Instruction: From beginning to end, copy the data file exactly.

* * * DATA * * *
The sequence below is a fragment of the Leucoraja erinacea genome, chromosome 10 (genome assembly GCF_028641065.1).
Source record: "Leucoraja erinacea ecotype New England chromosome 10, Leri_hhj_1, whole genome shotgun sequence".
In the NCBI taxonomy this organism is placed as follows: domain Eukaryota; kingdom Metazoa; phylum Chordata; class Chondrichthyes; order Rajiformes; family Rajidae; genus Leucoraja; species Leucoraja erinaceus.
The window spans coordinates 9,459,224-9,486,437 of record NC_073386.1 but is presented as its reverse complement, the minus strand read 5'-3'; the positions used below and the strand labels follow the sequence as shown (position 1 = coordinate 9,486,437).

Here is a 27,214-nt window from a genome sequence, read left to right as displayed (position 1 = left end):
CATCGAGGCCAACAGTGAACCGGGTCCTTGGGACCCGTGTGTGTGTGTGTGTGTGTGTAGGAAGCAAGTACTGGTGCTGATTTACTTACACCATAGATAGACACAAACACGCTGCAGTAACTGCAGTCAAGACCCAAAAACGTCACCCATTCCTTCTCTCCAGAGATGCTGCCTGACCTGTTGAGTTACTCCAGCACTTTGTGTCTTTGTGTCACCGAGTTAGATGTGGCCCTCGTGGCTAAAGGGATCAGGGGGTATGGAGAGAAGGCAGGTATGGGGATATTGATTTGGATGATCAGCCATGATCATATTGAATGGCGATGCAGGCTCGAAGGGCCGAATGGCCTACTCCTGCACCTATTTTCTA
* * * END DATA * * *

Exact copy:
The sequence below is a fragment of the Leucoraja erinacea genome, chromosome 10 (genome assembly GCF_028641065.1).
Source record: "Leucoraja erinacea ecotype New England chromosome 10, Leri_hhj_1, whole genome shotgun sequence".
In the NCBI taxonomy this organism is placed as follows: domain Eukaryota; kingdom Metazoa; phylum Chordata; class Chondrichthyes; order Rajiformes; family Rajidae; genus Leucoraja; species Leucoraja erinaceus.
The window spans coordinates 9,459,224-9,486,437 of record NC_073386.1 but is presented as its reverse complement, the minus strand read 5'-3'; the positions used below and the strand labels follow the sequence as shown (position 1 = coordinate 9,486,437).

Here is a 27,214-nt window from a genome sequence, read left to right as displayed (position 1 = left end):
CATCGAGGCCAACAGTGAACCGGGTCCTTGGGACCCGTGTGTGTGTGTGTGTGTGTGTAGGAAGCAAGTACTGGTGCTGATTTACTTACACCATAGATAGACACAAACACGCTGCAGTAACTGCAGTCAAGACCCAAAAACGTCACCCATTCCTTCTCTCCAGAGATGCTGCCTGACCTGTTGAGTTACTCCAGCACTTTGTGTCTTTGTGTCACCGAGTTAGATGTGGCCCTCGTGGCTAAAGGGATCAGGGGGTATGGAGAGAAGGCAGGTATGGGGATATTGATTTGGATGATCAGCCATGATCATATTGAATGGCGATGCAGGCTCGAAGGGCCGAATGGCCTACTCCTGCACCTATTTTCTA